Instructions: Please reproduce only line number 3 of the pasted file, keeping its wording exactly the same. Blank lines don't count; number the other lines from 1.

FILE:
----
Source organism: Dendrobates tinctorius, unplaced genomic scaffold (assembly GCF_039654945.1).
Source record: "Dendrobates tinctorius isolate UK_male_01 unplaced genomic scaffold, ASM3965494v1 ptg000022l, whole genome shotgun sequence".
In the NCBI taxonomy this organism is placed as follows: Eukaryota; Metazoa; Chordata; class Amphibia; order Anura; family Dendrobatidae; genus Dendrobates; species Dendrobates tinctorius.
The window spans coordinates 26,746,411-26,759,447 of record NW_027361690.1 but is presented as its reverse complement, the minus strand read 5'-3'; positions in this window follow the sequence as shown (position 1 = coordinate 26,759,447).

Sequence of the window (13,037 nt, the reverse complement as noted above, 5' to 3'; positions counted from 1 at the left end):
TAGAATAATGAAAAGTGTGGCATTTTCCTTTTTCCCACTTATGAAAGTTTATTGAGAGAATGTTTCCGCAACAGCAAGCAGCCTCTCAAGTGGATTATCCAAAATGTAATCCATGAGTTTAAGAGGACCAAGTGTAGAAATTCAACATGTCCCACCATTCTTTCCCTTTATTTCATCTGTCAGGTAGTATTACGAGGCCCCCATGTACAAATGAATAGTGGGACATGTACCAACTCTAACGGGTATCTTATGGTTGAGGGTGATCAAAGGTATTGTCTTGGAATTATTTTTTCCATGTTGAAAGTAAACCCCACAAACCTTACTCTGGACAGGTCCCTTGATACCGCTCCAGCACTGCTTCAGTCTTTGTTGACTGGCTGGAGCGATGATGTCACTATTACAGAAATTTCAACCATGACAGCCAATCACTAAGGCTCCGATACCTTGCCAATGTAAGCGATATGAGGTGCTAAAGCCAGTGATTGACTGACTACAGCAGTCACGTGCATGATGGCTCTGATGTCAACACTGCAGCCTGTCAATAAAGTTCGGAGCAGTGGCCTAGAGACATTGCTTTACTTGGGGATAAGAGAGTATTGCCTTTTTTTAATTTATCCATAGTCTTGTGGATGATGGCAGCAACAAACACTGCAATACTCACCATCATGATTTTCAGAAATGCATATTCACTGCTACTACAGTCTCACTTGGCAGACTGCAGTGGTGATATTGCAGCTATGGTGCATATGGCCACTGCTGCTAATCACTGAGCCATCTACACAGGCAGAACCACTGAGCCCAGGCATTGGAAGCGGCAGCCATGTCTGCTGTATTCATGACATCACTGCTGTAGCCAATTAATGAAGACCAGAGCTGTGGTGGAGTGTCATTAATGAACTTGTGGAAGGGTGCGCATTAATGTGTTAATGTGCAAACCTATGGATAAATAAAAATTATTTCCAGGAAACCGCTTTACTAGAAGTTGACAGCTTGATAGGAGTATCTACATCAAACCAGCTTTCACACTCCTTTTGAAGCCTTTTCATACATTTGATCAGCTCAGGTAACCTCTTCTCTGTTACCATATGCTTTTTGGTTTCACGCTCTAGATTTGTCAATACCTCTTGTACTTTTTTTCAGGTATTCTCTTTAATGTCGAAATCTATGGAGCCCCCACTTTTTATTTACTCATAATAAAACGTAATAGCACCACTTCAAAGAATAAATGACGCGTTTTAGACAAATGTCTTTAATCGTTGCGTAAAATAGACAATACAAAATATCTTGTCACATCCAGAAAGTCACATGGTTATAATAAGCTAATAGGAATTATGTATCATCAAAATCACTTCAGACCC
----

In the NCBI taxonomy this organism is placed as follows: Eukaryota; Metazoa; Chordata; class Amphibia; order Anura; family Dendrobatidae; genus Dendrobates; species Dendrobates tinctorius.